In a parts manufacturing plant, we found a huge  argon  leak.  The feed line had  a hairline split that was carrying the gas to a welder. Inert gases such as argon,  helium, and  nitrogen are  non-toxic and  do not burn or explode. However,  they can  cause injury or death at high concentrations by displacing oxygen  in the air. Should oxygen  levels fall too low, individuals in the area or entering the area can  lose consciousness or die from asphyxiation.

It is crucial that leaks be found and  corrected before a small problem becomes a severe problem.

In  our  business, there is old  truism: “everything leaks, it is just a matter of when.”

Leaks are  Like a Wallet  with  a Hole  in it

Leaks translate into cold cash.  Allowing leaks to exist without a leak identification and  repair program  will add  a hidden cost to the products your company produces which can  negatively impact the ability of the company to compete and  affect profitability.

Many times, we liken these leaks to having small pinholes in your automobile gas tank.   After a while, you’ll notice how they’ve created a hole in your wallet.   The time to stop them  is now.  Energy  is not going to get less expensive.

If you are  employee in plant where  leaks are  not addressed, safety and  your environment can  be an unintended consequence.  There  are  many  potentially explosive gases such as hydrogen and  natural gas that can  leak.  In addition, there  are gas leaks that can  also impact the environment, such as the “greenhouse gases”.

Did you  know that something as apparently innocuous as compressed air leaks can have environmental consequences?
Is an  Air/Gas Leak  Audit  Cost Effective Even in a Smaller Plant? Yes.

Leak detection is important in any size plant.   In a smaller plant your financial survival and  competitiveness are  that much more  important.

For larger plants, the impact may be exponentially more  costly. W hen  we perform an audit in a large plant, we typically find between five and  ten thousand or more  dollars per day of loss through  leakage. Once  you get a handle on your leaks, it’s not unusual to be capable of shutting down the operation of an extra  compressor.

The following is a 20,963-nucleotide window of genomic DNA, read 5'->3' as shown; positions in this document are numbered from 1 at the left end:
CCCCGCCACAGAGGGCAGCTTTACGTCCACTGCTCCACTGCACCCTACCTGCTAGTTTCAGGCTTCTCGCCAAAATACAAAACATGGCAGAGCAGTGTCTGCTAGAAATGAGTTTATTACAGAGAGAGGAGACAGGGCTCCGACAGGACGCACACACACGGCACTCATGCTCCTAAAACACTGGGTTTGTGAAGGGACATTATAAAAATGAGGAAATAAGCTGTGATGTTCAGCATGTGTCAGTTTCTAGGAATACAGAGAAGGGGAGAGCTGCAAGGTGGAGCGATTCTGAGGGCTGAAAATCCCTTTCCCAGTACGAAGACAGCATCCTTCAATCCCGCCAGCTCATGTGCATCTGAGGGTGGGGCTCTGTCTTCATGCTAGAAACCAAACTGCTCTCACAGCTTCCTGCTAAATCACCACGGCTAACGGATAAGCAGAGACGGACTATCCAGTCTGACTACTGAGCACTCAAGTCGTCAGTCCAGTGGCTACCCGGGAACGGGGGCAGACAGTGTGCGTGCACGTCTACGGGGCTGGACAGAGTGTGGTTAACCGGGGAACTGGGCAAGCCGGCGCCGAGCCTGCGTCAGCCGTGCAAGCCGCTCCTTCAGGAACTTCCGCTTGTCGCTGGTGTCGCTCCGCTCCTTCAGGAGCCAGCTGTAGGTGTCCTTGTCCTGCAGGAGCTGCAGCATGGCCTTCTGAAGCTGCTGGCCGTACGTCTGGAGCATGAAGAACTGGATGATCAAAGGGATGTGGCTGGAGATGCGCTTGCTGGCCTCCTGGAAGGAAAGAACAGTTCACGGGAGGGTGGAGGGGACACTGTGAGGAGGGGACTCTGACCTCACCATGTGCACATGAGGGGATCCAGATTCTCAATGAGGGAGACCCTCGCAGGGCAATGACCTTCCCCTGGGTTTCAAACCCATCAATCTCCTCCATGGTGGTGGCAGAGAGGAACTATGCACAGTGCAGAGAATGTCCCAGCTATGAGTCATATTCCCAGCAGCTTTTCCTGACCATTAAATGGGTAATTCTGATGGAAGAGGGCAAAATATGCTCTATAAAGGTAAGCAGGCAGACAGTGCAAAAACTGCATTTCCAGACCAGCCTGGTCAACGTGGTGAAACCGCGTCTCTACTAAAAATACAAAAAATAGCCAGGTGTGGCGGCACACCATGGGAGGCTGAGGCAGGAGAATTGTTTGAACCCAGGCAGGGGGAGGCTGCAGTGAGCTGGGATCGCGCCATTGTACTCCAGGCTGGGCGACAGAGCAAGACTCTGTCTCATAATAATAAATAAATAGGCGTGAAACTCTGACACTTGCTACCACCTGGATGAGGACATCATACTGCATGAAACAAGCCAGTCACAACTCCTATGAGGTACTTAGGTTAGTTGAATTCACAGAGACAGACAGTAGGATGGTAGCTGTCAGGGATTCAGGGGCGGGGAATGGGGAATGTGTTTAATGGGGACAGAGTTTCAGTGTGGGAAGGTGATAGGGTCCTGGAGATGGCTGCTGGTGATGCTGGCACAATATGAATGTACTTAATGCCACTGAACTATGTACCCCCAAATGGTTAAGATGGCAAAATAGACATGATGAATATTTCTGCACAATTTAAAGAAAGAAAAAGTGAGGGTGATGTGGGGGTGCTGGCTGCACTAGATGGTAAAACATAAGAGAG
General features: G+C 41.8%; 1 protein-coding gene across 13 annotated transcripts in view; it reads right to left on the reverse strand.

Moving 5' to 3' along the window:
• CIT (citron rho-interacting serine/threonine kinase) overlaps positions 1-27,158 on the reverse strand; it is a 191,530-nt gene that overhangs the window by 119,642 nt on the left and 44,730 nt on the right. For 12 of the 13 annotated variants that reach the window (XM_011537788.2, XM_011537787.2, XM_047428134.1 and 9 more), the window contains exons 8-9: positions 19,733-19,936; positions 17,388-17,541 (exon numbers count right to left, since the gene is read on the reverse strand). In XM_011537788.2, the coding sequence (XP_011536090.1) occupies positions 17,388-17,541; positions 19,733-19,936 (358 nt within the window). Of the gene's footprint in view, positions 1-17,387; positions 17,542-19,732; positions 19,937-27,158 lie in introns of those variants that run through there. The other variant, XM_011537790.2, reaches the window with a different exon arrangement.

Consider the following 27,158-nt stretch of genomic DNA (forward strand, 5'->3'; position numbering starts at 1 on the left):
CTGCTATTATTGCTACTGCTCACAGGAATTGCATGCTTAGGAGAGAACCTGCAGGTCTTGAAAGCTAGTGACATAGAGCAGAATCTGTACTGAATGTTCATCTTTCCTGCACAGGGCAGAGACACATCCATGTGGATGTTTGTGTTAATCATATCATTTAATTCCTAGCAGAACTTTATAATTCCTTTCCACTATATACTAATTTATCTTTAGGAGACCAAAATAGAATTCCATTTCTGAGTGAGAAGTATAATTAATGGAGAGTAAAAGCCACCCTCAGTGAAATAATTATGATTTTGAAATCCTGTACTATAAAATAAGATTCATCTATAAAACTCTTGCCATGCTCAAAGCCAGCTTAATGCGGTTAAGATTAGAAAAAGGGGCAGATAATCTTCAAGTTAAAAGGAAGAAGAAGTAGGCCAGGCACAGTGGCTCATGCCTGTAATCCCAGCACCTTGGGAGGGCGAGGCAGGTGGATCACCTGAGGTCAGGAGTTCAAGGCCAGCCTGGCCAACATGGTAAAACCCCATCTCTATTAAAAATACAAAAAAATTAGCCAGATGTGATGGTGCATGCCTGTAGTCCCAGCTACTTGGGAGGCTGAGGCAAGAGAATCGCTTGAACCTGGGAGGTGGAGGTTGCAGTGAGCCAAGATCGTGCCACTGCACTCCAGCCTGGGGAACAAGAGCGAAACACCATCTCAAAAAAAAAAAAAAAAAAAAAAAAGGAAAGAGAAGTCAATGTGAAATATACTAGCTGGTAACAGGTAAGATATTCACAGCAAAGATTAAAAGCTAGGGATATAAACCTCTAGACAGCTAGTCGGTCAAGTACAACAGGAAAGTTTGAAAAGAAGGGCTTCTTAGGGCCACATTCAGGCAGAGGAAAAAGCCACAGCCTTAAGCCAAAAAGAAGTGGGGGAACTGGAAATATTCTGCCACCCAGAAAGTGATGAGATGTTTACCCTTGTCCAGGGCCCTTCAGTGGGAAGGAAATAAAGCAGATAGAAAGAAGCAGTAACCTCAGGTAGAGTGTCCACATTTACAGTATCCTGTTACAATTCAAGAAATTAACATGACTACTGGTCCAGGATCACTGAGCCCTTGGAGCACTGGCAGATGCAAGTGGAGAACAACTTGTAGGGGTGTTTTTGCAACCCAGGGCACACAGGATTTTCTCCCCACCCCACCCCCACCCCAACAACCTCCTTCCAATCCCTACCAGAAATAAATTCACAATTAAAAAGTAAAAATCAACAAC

How often should a leak audit be performed?   Most of our customers want the audit done  semi-annually or at least once  a year.

Enlist the help of Department Employees

  • When  leaks become large enough they become audible without the need for ultrasonic scanning.
  • Heighten the awareness of all individuals in each department. Ask them  to report  leaks that may be audible.
  • If you do not already perform ultrasonic leak detection, consider contracting a Leak detection provider to work with each of your departments to perform an initial leak audit.
  • These air/gas leak auditors should be recognized as “energy conservation champions”.  As energy continues to become extraordinarily expense we must take  steps to conserve.  Our very manufacturing existence might depend on it.   It is that important.

Experience and Proper Equipment Matters

I was taught  that in some cases you can  get by with less.   However,  to do the best job, sometimes you need the best.  A contractor who has the best equipment makes your job easier and  you ultimately save time.   As they say time is money.   In the end, you will thank  yourself for using reliable instrument and  top trained technicians.

Professionals, keep  their equipment properly calibrated and  take  all steps to maintain the instrumentation.

Performing a leak  survey

The success of a leak survey requires three  major elements:

  1. Knowledge
  2. Planning
  3. and follow-through.

The knowledge component includes an understanding of the compressed air system, including all the subsystems and components.  W hat are  the sizes, types and  ages of the compressors?  Have  they been properly maintained?  W hat about  your traps and  drains?   Are your pressure gauges working and  if so is there  adequate pressure for the various areas of use? W hat are the assigned pressures for these areas? Are there  compressed air applications that can  be replaced by alternative, less energy intensive methods?  For example, instead of using compressed air for cooling, drying or cleanup, try using low=pressure blowers or fans.

Knowledge can  also include the understanding of your ultrasound instrument, how it works and  the techniques of inspection.  If you are  not too sure about  the technology or how to use the instrument, use trained Leak Detection providers whose technicians have  attended to proper  training courses available that can  help make  you and  other  inspectors in your facility more competent and  effective in your inspections.